Premiering at Sundance, Hal is a documentary that–break your heart as it may–offers closer a look at the career of the underrated director, Hal Ashby.
In her directorial debut, editor-turned-director Amy Scott assembled a wide array of interviews, archival footage, and a soundtrack heavy on Cat Stevens over the last five years to give movie fans the long-overdue documentary on Hal Ashby. The documentary in itself is a reminder that many directors don’t get to have the control of films that they deserve. Ashby’s letters are read by actor Ben Foster. In Ashby’s case, there’s no doubt that his reputation for being a drug user helped bring down his career and he was doomed to a death at the young age of 59, caused by pancreatic cancer.
Not many directors can say that they had a solid amount of work put out in a nine-year period like Ashby–seven films, to tell the truth. Some of these include classic films such as Harold and Maude, The Last Detail, Shampoo, Bound for Glory, Coming Home, and Being There. Would these films have gotten similar honors under the rein of a different director? It’s hard to tell as the underrated director brought his own sense of humor to projects–a sense of humor said to be shared by a director he once worked for, Norman Jewison.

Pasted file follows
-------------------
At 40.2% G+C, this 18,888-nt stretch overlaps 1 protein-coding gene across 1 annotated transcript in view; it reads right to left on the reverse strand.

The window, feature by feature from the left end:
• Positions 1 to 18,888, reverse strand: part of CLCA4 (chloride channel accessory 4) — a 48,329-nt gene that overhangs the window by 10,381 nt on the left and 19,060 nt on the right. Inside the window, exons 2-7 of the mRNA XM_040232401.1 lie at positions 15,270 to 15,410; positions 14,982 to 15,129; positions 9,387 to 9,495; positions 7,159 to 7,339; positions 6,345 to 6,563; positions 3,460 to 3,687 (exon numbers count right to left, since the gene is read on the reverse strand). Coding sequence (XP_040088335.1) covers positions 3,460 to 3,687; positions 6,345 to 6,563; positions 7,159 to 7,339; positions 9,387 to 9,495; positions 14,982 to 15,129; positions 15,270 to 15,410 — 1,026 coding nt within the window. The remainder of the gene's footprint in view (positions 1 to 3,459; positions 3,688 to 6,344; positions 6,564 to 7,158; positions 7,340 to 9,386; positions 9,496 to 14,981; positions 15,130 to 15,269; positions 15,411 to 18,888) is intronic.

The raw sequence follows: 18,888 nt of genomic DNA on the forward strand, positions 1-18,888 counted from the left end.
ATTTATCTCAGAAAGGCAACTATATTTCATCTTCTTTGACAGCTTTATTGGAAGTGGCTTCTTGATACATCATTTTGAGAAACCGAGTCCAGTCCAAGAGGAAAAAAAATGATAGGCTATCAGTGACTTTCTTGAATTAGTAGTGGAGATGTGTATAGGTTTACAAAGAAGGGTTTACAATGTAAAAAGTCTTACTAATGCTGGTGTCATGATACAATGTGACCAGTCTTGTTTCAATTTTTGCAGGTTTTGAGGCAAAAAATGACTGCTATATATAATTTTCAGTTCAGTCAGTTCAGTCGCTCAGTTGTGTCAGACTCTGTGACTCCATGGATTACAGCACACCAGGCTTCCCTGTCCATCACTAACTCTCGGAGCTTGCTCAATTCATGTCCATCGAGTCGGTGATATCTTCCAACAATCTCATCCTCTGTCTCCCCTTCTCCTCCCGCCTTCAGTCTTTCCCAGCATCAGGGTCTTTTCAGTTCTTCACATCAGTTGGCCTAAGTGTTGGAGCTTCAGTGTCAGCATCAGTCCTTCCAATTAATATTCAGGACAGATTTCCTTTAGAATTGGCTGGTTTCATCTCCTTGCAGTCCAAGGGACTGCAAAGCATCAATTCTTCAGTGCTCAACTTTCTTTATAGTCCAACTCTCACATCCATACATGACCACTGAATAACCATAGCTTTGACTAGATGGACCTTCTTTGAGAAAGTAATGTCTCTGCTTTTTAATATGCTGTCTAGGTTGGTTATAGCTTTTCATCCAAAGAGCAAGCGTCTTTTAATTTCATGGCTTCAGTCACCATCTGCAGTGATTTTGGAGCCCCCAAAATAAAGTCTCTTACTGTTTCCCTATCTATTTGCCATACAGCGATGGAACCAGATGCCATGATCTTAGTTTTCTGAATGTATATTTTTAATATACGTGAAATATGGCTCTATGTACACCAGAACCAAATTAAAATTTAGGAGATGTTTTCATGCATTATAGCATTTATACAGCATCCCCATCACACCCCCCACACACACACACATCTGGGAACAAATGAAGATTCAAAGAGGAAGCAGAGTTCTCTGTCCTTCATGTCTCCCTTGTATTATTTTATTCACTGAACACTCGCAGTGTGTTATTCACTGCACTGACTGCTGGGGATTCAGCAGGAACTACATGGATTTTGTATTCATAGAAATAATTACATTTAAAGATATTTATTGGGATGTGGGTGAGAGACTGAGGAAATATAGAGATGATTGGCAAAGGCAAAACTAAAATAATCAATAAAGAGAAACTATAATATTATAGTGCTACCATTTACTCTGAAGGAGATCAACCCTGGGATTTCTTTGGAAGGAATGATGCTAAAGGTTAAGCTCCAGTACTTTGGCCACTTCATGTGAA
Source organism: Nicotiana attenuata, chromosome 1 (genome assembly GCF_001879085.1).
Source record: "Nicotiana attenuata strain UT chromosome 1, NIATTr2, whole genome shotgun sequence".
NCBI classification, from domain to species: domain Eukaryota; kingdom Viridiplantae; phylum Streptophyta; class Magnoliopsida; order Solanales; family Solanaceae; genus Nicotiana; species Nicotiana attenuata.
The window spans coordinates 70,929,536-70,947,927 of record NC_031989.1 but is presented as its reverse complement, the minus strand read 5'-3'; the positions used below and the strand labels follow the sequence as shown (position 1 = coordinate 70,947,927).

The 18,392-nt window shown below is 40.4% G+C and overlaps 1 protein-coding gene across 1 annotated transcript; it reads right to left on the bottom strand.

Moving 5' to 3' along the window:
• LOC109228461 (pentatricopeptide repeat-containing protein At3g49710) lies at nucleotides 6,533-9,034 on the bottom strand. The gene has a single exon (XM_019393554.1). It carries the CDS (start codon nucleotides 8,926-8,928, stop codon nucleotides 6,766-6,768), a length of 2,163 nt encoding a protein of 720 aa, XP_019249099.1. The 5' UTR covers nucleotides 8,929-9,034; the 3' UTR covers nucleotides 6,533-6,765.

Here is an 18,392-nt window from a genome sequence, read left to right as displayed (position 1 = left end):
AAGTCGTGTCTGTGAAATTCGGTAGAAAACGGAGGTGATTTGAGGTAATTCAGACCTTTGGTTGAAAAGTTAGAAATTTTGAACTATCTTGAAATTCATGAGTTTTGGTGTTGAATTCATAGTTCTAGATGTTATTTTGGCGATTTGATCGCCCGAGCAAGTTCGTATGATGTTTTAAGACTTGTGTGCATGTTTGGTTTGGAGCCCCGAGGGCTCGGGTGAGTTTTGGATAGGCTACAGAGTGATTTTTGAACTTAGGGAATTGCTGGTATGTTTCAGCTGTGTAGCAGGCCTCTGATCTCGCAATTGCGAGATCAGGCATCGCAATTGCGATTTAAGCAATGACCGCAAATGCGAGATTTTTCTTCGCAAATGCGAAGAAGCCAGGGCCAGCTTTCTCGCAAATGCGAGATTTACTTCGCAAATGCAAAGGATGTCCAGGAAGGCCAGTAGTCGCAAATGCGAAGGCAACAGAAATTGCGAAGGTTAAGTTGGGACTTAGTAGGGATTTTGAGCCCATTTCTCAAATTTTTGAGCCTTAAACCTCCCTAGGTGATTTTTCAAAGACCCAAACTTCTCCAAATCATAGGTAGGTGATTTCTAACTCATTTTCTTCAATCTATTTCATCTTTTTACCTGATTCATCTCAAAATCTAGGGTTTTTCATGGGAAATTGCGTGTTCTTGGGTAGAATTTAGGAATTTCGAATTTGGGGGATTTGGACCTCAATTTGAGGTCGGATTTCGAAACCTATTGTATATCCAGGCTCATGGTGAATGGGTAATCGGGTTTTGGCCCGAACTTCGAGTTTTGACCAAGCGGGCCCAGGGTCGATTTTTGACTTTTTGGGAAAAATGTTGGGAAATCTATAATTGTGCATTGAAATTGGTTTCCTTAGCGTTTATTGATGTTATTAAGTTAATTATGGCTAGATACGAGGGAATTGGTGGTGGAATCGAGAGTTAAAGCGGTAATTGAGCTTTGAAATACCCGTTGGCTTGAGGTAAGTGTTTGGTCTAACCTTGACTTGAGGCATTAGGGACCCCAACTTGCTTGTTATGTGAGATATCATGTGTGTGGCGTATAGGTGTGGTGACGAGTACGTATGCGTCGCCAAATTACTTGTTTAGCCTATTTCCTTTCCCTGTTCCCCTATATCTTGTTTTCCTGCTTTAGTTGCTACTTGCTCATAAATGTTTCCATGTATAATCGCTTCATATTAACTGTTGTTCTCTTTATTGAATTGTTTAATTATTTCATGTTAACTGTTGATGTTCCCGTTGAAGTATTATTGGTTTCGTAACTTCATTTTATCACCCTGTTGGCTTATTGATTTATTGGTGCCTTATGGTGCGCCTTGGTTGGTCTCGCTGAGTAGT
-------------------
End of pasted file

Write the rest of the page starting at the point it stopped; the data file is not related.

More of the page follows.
It is heartbreaking, nevertheless, to see how Ashby was treated by producers and studio heads. They knew what they were getting when they hired him and yet they didn’t like the end result of a project upon completion. In America that was changing, Ashby went against the grain of the industry even as he was once considered to be a rising star as far as directors go.
Among those directed by Ashby to be interviewed include Lee Grant, Jane Fonda, Jon Voight, Louis Gossett Jr, Jeff Bridges, Beau Bridges, and more. The directors talking about Ashby’s films and his influence on their careers are Alexander Payne, Judd Apatow, Adam McKay Lisa Cholodenko, and David O. Russell. Among Ashby’s colleagues interviewed are Norman Jewison, Robert Towne, Haskell Wexler, and Pablo Ferro–some of whom were there for the beginning of his legendary, albeit brief, career.
There were many new filmmakers that Hollywood gave rise to in the 1970s. Some of them continued to work into the 1980s and beyond with much success as they were able to adapt to the changes in the studio system. Ever the independent filmmaker, Ashby just wasn’t able to translate his success from the 1970s into the following decade and that’s a shame.
An official selection of the 2018 Sundance Film Festival, Hal premiered in the U.S. Documentary Competition.